I won’t go into that, but try bringing it up with any of your female friends, or just any woman you know. You have been shamed for wearing dresses or performing femininity since childhood unless it’s done as a joke, while women who adopt masculine dress or traits are encouraged to do so because masculinity is valued so much more than femininity. Decorating your room with pictures of Lebron is ok while decorating it with pictures of One Direction is stupid. The majority of flute players are female because the flute is a delicate instrument and men are not delicate. If a person wants to verbally abuse you they use terms associated with feminitity to do that, for the same reason. You are denied paid paternity leave in almost every state because it is not expected that you will want to be home for the first few weeks of your child’s life, even if it would be more beneficial for you to stay home than the mother of your child. You will never be asked if becoming a grandfather will inhibit your ability to serve as President of the United States.

So, where do you come in to the solution? Well, as Emily said, it all begins with recognizing the system. Recognize when women are calling upon you to empathize with them, not pick a fight with them. Recognize that when I say that I don’t feel safe at a frat party, I am not accusing you of being a predator but calling upon you for help to stand up with me and for me against those men that try to take advantage of their privilege. Recognize that when I say catcalling makes me fear for my safety that I am not claiming that you want to hurt me but that I am asking you to understand catcalling as women do, and to do what you can to stop it. Recognize that women have been raised their whole lives to empathize with men, and that that expectation does not go both ways. The books we read growing up virtually all had male protagonists, as did the television shows and the movies we saw. Our history and English classes since elementary school have been dominated by the narratives of men. Clergy in our churches are overwhelmingly male, as are our most famous professional athletes. We’ve yet to have a female President, or even Vice President. You have not been conditioned to see women and the problems they face as a priority, or even as your concern. I’m not blaming you for that, but I am calling upon you to recognize it, and start doing what you can to change it. That is what feminism is – a movement working towards the social, political, and economic intersectional equality of all sexes and genders.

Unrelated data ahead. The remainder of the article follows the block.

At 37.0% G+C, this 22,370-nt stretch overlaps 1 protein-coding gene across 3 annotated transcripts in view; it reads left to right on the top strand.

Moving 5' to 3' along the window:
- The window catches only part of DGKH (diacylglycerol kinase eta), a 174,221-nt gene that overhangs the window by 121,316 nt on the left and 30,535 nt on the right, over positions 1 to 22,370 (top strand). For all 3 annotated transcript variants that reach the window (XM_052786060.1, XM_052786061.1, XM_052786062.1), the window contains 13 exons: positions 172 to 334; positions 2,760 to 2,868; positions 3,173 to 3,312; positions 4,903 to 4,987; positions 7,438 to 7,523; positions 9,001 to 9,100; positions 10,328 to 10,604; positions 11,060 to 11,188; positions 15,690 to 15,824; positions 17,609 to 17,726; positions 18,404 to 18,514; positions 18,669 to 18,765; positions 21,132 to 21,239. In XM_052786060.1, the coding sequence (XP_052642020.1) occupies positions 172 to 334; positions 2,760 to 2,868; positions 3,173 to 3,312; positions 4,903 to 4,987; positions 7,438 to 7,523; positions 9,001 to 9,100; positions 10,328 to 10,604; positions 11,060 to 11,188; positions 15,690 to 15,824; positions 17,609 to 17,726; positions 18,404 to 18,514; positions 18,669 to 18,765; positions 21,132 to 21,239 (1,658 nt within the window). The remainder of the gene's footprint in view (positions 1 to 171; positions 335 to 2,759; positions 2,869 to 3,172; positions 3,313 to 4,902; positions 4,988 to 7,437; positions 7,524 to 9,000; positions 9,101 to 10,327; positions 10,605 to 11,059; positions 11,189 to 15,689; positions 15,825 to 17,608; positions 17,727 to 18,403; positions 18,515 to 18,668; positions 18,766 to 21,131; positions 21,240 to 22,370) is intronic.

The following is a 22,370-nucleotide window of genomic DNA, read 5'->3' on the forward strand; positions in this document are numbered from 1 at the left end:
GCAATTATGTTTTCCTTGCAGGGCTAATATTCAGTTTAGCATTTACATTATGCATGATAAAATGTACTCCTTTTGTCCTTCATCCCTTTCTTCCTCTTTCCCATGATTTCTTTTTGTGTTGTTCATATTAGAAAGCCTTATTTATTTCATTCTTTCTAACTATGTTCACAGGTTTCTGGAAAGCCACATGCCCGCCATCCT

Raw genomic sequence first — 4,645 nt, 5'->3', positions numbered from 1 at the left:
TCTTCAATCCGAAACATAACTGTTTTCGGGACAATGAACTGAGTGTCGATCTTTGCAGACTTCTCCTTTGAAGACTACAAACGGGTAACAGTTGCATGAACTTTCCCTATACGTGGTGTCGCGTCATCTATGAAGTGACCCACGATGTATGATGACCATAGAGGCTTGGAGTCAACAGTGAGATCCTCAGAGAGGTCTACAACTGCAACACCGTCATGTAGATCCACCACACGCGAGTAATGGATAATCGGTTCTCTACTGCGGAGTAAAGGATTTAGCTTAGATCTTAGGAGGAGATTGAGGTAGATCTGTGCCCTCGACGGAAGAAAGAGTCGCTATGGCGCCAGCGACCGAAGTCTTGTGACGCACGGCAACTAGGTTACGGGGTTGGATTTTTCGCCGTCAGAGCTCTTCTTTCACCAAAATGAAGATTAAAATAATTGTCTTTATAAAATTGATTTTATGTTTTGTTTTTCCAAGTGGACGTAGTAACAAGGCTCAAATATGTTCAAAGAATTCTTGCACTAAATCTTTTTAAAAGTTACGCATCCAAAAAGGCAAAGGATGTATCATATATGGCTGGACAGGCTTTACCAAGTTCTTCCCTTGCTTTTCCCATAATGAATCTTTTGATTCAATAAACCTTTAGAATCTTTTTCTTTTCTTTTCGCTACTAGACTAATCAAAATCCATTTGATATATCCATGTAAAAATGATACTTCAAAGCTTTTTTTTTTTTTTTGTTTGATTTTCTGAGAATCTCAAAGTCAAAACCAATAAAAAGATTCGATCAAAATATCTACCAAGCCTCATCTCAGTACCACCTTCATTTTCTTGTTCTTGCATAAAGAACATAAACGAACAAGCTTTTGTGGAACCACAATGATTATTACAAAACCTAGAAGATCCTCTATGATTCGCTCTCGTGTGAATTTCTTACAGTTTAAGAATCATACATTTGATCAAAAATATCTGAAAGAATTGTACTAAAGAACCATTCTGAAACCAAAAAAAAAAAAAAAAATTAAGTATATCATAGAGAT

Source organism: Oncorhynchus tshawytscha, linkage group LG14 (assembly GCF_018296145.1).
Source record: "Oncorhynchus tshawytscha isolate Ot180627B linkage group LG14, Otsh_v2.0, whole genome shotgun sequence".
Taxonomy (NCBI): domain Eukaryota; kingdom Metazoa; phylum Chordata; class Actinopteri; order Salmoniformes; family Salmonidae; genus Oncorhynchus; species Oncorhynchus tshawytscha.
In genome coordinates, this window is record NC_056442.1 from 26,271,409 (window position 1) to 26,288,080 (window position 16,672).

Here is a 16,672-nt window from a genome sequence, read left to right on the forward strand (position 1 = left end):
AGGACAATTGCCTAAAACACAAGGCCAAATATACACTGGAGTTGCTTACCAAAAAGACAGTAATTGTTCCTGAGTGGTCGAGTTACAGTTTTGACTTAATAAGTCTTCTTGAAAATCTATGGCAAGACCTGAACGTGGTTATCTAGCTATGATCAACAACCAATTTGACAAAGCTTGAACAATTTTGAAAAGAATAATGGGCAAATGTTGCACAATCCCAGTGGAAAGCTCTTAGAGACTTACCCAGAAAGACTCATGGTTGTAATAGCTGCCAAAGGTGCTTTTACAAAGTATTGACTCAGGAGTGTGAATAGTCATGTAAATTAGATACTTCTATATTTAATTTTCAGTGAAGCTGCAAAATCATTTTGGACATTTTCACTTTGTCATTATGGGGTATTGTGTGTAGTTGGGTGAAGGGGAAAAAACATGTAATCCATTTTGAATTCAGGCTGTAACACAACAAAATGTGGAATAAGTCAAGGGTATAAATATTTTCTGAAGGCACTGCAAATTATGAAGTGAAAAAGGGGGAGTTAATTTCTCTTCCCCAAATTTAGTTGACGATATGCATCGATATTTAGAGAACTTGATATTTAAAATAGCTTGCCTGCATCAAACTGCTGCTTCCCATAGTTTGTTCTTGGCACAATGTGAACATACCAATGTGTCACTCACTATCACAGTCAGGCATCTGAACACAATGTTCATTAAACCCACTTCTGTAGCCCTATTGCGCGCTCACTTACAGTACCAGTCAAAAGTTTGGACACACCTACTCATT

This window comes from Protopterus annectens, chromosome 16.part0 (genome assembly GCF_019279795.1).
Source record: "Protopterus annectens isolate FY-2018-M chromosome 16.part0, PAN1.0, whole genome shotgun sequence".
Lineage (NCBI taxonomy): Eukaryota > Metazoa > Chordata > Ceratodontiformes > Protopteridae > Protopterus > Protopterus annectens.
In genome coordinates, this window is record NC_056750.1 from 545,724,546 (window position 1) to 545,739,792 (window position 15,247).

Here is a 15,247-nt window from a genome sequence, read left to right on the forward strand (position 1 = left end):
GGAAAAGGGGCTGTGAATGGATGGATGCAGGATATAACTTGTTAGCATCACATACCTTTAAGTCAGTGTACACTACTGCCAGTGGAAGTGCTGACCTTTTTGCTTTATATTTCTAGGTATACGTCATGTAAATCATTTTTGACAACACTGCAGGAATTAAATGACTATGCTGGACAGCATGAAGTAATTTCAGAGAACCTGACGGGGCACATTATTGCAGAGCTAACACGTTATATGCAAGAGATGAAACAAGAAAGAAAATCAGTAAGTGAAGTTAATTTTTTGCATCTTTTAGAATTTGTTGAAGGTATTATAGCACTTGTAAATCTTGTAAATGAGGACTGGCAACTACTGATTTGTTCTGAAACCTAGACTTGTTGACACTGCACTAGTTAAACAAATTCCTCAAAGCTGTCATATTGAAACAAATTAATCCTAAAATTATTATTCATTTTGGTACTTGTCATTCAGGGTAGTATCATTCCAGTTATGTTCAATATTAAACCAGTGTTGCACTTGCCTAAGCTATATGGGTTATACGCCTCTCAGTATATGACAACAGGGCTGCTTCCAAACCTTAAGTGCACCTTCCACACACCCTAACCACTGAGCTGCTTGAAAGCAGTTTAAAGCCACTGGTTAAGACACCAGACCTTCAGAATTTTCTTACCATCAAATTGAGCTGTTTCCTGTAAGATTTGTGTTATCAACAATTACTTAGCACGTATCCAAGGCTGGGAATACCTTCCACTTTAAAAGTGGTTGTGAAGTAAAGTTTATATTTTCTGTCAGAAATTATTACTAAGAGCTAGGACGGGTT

Thank you for opening this window for discussion, and for considering this testament with an open mind, as I considered yours. Rest assured that this has come from no one but me, and in posting it I do not attempt to represent any other person or organization with which I am affiliated. Here’s hoping for a greater understanding of each other in the future.

Tory Parker